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From biochemical and structural studies of soluble guanylate cyclase toward drug design

BMC Pharmacology20099(Suppl 1):P39

https://doi.org/10.1186/1471-2210-9-S1-P39

Published: 11 August 2009

Keywords

  • Nitric Oxide
  • Structural Study
  • Protein Accumulation
  • Drug Design
  • Heterologous Expression

The heterodimeric haemoprotein soluble guanylate cyclase (sGC) is the direct sensor and mediator of nitric oxide (NO) signal transduction via the NO-sGC-cGMP pathway. Aberrant sGC-dependent signalling may be fundamental to the aetiology of a wide variety of cardiovascular pathologies. As a consequence, compounds that activate cGMP production by sGC have a considerable therapeutic potential.

To date, x-ray structures of independent sGC domains HNOX, HNOX-A and GC have been solved. Nevertheless, the determination of the full-length sGC x-ray structure would provide additional clues to understand the structural basis for the mechanism of sGC assembly and regulation and should facilitate the design of these therapeutic agents.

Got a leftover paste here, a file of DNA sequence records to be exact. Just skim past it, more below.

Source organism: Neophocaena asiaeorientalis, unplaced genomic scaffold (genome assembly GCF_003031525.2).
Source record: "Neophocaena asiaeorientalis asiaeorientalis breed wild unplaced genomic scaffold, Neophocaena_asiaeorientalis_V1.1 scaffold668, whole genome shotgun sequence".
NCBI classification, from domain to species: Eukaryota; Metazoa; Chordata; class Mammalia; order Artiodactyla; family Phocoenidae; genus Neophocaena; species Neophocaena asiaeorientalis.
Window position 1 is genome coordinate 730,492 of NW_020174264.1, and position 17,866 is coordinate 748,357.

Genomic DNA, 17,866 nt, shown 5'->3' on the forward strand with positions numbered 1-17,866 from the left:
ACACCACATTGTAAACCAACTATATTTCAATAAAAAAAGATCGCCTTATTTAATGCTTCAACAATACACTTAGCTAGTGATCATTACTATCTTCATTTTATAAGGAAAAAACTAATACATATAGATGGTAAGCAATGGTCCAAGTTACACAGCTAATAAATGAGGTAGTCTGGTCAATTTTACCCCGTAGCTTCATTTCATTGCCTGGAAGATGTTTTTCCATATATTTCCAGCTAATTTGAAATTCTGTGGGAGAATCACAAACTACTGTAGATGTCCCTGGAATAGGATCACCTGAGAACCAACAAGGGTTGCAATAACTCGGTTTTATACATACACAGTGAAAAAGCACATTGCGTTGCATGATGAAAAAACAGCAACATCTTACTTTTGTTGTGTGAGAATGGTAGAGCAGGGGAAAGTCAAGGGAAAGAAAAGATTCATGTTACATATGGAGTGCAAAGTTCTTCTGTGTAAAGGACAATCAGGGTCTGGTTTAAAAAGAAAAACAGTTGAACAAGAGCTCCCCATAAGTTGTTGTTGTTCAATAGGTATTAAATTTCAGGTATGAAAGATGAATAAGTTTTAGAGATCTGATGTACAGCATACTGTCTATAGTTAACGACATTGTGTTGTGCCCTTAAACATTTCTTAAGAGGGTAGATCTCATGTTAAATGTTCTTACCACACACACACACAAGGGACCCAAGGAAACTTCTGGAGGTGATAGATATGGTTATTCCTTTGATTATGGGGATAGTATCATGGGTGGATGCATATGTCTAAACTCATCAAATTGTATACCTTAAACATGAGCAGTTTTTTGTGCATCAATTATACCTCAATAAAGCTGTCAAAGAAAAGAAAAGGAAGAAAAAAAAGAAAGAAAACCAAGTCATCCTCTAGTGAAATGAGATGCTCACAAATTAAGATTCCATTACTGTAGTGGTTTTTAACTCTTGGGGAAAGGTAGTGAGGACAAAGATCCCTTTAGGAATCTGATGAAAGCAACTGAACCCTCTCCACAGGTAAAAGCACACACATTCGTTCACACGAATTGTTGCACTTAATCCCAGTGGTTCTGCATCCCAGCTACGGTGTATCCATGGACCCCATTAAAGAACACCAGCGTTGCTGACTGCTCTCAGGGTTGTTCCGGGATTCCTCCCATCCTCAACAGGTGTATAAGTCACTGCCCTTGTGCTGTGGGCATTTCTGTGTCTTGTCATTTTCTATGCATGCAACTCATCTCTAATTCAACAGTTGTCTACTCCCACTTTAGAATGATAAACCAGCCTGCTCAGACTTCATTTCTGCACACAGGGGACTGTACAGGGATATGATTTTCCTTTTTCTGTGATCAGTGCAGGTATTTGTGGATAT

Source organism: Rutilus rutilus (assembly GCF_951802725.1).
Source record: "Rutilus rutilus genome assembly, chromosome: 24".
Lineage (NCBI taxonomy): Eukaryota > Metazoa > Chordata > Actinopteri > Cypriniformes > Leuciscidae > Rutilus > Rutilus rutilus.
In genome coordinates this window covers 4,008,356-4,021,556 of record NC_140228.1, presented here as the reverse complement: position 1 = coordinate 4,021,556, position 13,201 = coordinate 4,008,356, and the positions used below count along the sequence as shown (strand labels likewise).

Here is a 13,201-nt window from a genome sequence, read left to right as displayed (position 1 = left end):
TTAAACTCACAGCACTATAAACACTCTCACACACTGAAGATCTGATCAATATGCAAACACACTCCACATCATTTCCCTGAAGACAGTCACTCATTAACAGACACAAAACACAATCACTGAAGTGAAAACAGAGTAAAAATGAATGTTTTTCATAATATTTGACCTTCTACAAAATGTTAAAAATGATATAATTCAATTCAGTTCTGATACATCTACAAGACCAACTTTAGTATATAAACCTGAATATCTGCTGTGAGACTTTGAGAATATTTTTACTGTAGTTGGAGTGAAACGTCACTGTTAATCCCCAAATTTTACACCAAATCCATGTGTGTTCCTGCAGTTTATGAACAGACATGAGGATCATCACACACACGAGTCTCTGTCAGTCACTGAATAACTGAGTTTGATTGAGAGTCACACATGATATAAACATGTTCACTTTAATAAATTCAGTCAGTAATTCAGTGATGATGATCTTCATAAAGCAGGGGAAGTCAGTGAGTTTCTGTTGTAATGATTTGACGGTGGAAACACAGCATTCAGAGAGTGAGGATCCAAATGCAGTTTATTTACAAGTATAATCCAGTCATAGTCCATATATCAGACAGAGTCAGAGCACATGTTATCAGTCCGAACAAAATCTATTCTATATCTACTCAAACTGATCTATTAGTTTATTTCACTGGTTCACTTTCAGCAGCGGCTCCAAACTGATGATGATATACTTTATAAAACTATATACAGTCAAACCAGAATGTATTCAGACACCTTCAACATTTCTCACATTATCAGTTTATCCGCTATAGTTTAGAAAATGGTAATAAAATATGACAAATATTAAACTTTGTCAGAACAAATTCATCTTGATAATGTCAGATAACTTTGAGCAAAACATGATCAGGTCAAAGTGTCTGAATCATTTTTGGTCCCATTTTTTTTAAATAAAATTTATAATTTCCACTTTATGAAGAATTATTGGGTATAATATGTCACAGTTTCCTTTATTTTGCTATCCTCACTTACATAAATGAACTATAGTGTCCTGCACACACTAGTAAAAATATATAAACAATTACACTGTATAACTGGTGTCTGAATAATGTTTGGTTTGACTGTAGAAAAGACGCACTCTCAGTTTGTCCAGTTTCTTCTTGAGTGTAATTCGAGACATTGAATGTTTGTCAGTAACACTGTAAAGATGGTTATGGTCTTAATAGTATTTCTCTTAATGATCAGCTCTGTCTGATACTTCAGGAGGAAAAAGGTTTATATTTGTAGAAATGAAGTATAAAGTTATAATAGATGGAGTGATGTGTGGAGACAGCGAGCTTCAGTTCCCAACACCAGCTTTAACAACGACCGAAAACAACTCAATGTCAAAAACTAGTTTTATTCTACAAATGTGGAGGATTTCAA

To achieve this goal, I developed a heterologous expression system of full-length bovine sGC (Fl-sGC). Early attempts to produce recombinant bovine sGC in E. coli resulted in misfolded protein accumulation. Indeed, producing soluble protein in Escherichia coli is still a major difficulty in the sGC field. By using fusion technology, I successfully overexpressed both α and β subunits in a soluble heme-bound active form. Optimization of expression levels by varying bacterial growth conditions including temperature, media, additives and induction, will be followed by purification and characterization of Fl-sGC. So, a crucial step has been achieved, allowing us to pursue structural studies to probe the structure and mechanism of sGC and promote the discovery of stimulators of this physiologically important enzyme.

Authors’ Affiliations

(1)
Department of Chemistry and Biochemistry, University of Maryland Baltimore County, Baltimore, USA

Copyright

© Laffly et al; licensee BioMed Central Ltd. 2009

This article is published under license to BioMed Central Ltd.

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